Saturday, May 9, 2009

The Hobbit – Roast Mutton

Running late in the morning, Bilbo joins the dwarves and they end up in sacks, captured by trolls.

While that is an accurate summary of the chapter, I want to dig into the encounter with the trolls as that dominates the chapter. Cold and hungry, the dwarves send Bilbo to check out the fire in the woods. As it turns out, the fire belonged to three trolls – Bert, Tom, and William, who are sick of mutton, and would like a different type of meat on their patter. Tolkien describes the trolls as “Three large persons sitting round a very large fire of beech-logs.” To be honest, this description is rather blasé. This begs the question of, when one thinks of a troll, what image pops into mind? I suppose it depends a bit on what mythology one looks at.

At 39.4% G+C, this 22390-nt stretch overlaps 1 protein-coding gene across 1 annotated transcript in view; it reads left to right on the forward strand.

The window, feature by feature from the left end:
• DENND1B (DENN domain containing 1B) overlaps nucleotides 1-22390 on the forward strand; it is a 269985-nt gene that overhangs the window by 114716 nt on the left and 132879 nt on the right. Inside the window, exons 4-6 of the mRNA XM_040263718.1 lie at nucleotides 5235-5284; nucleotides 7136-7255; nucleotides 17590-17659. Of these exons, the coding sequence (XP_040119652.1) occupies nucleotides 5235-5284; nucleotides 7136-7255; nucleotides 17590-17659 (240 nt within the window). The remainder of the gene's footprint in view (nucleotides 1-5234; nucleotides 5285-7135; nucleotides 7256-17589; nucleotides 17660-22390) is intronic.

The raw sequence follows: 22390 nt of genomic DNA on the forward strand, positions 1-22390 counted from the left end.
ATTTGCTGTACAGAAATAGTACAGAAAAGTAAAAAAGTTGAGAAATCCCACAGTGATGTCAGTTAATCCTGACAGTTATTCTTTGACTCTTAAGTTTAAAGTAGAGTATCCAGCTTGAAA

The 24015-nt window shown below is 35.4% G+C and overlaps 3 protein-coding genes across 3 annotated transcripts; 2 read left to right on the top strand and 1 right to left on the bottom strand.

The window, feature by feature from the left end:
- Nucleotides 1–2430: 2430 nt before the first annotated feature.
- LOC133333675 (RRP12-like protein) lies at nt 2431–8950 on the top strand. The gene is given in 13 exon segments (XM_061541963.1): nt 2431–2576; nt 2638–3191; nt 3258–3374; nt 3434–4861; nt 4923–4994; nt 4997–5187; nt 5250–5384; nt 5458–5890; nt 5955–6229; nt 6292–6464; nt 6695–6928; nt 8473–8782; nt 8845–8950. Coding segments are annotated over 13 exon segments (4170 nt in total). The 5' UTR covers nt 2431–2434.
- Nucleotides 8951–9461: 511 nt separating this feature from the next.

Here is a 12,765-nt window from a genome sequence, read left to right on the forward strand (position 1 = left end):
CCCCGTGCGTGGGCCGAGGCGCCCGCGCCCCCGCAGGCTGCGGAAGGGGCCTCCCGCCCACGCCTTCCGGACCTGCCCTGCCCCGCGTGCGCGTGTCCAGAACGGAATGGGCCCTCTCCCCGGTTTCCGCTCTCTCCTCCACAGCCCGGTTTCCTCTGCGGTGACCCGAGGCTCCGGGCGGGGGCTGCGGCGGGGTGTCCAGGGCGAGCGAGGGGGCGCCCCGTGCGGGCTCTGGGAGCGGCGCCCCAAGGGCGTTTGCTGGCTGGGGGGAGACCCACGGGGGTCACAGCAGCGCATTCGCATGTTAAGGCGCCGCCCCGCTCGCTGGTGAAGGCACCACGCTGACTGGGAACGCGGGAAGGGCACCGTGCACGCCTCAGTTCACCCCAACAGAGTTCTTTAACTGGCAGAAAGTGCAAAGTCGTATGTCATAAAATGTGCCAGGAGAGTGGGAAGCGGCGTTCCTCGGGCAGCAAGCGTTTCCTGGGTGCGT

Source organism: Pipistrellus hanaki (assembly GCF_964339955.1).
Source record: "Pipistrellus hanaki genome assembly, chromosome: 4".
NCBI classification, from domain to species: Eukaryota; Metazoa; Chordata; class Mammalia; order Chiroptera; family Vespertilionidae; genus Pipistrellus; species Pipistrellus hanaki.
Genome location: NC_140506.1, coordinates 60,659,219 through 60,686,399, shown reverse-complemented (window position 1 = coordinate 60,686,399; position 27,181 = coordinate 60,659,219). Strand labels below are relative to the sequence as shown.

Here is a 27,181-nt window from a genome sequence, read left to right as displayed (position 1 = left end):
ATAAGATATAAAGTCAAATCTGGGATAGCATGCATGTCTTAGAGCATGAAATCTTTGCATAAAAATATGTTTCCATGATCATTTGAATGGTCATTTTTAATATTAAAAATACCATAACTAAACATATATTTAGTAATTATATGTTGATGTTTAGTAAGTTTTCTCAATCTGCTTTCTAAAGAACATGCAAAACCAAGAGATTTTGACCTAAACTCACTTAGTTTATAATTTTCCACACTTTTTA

A snippet from Wikipedia:

A troll is a fearsome member of a race of creatures from Norse mythology. Originally more or less the Nordic equivalents of giants, although often smaller in size, the different depictions have come to range from the fiendish giants – similar to the ogres of England (also called Trolls at times, see Troller's Gill) – to a devious, more human-like folk of the wilderness, living underground in hills, caves or mounds. In the Faroe islands, Orkney and Shetland tales, trolls are called trows, adopted from the Norse language when these islands were settled by Vikings.

Nordic literature, art and music from the romantic era and onwards has adapted trolls in various manners – often in the form of an aboriginal race, endowed with oversized ears and noses. From here, as well as from Scandinavian fairy tales such as Three Billy Goats Gruff, trolls have achieved international recognition, and in modern fantasy literature and role-playing games, trolls are featured to the extent of being stock characters.

Again from Wikipedia, the Tolkien troll: